Join us for a great Facebook party on October 19 & 20. I have a Halloween radio review too at the witching hour on Halloween.
Wednesday October 19th
10-11am Ash Krafton
11am-12pm Sam Baltrusis
12-1pm Natalie Nicole Bates
1-2pm Catherine Winters
2-3pm Jill Archer
4-5pm Laura Diamond
5-6pm Jennifer Windrow
7-8pm BA Tortuga
8-9pm Constance Burris
9-10pm Jamie K. Schmidt
11pm-12am Vanta Black
Thursday October 20th
10-11am Erzabet Bishop
11am-12pm Sam Crescent
12-1pm Roxanne Rhoads
1-2pm Lily Harlem
3-4pm Traci Douglass
5-6pm Rayna Noire
6-7pm ND Jones
7-8pm Kirsten Weiss
8-9pm Marsha A. Moore
9-10pm Julia Talbot
10-11pm Angelique Voisen
11pm-12am JC Andrijeski
2. Dressing up on Halloween comes from the Celts.Celts believed Samhain was a time when the wall between our world and the paranormal world was porous and spirits could get through. Because of this belief, it was common for the Celts to wear costumes and masks during the festival to ward off or befuddle any evil spirits.
3. Halloween symbols aren't random.Black cats, spiders, and bats are all Halloween symbols because of their spooky history and ties to Wiccans. All three were thought to be the familiars of witches in the middle ages, and are often associated with bad luck.
Bats are even further connected to Halloween by the ancient Samhain ritual of building a bonfire, which drove away insects and attracted bats.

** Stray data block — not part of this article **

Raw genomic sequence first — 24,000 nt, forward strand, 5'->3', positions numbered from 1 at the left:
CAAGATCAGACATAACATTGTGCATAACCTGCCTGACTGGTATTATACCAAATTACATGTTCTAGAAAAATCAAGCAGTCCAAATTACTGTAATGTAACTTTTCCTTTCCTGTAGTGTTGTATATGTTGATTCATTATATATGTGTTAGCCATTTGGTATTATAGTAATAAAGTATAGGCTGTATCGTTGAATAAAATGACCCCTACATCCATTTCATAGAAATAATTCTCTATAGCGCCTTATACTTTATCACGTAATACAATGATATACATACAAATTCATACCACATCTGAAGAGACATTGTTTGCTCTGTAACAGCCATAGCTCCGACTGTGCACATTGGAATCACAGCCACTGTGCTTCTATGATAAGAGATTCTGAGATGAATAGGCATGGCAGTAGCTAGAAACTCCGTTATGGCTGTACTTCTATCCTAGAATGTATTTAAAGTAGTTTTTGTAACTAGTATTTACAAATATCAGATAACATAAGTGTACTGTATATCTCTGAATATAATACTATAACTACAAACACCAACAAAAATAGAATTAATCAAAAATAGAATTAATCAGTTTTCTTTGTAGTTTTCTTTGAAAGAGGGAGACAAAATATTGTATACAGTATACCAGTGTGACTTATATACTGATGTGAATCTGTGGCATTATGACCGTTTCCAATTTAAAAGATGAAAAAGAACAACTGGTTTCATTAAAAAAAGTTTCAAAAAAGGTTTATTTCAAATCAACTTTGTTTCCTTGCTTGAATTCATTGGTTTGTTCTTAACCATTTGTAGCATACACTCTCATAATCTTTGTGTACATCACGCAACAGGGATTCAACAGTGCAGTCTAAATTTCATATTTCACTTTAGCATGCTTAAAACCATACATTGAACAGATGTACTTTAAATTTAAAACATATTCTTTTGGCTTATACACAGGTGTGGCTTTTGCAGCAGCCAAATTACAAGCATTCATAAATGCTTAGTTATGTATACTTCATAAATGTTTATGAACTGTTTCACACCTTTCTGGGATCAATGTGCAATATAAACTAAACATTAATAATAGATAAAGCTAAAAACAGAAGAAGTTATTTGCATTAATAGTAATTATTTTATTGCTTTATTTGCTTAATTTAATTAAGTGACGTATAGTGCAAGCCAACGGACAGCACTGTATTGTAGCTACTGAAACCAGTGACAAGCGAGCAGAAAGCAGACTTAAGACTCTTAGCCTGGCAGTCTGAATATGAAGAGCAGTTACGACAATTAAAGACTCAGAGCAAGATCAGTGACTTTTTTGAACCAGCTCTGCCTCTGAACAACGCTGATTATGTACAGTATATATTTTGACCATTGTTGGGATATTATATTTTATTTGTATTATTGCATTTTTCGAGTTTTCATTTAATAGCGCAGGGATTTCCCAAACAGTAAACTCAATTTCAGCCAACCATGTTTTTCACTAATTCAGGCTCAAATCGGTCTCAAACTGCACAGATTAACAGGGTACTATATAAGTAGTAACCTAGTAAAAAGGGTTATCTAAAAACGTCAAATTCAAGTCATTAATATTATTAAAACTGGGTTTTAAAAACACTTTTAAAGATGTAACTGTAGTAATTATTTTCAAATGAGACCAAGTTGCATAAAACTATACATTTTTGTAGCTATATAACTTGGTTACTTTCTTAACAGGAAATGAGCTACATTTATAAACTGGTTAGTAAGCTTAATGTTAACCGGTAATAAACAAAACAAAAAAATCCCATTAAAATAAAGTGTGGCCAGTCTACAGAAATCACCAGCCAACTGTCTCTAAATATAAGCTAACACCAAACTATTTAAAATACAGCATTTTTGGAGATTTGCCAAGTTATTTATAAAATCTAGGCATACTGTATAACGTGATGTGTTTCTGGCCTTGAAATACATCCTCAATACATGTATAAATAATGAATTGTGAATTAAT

4. Fears of poisoned Halloween candy are unfounded.One of parents' biggest fears is that their child's Halloween candy is poisoned or contains razor blades.
In reality, this fear is almost entirely unfounded. There are only two known cases of poisoning, and both involved relatives, according to LiveScience. In 1970, a boy died of a heroin overdose. The investigators found it on his candy, but in a twist they later discovered the boy had accidentally consumed some of his uncle's heroin stash, and the family had sprinkled some on the candy to cover up the incident.
Even more horrifically, in 1974 Timothy O'Bryan died after eating a Pixy Stix his father had laced with cyanide to collect on the insurance money, according to Smithsonian Magazine.
5. A full moon on Halloween is extremely rare.Though a common trope in horror movies and Halloween decorations with witches flying across the full moon, the next full moon on Halloween won't occur until 2020.
The most recent Halloween full moon was back in 2001, and before that it was in 1955.
6. Halloween is still the Wiccan New Year.Halloween originates from a Celtic tradition called Samhain, a festival that marked the end of the Celtic calendar year in Ireland, Scotland, and the Isle of Man. They believed it was a time that spirits or fairies could enter our world, and the Celts would put out treats and food to placate the spirits — sometimes, a place at the table was even set for the souls of the dead.
Wiccans still celebrate Samhain as a New Year celebration today.
7. Trick-or-treating has been around for a long time.Versions of trick-or-treating have existed since medieval times. In the past, it was known as "guising" where children and poor adults went around in costumes during Hallowmas begging for food and money in exchange for songs or prayers. It was also called "souling."
8. Halloween is the second-most commercial American holiday of the year.The candy industry in America rakes in an average of $2 billion annually thanks to Halloween (that's 90 million pounds of chocolate).
Americans spend an estimated $6 billion on Halloween annually, including candy, costumes, and decorations, according to History.com. (The most commercial holiday in the U.S. is obviously Christmas.)
(Courtesy of Business Insider)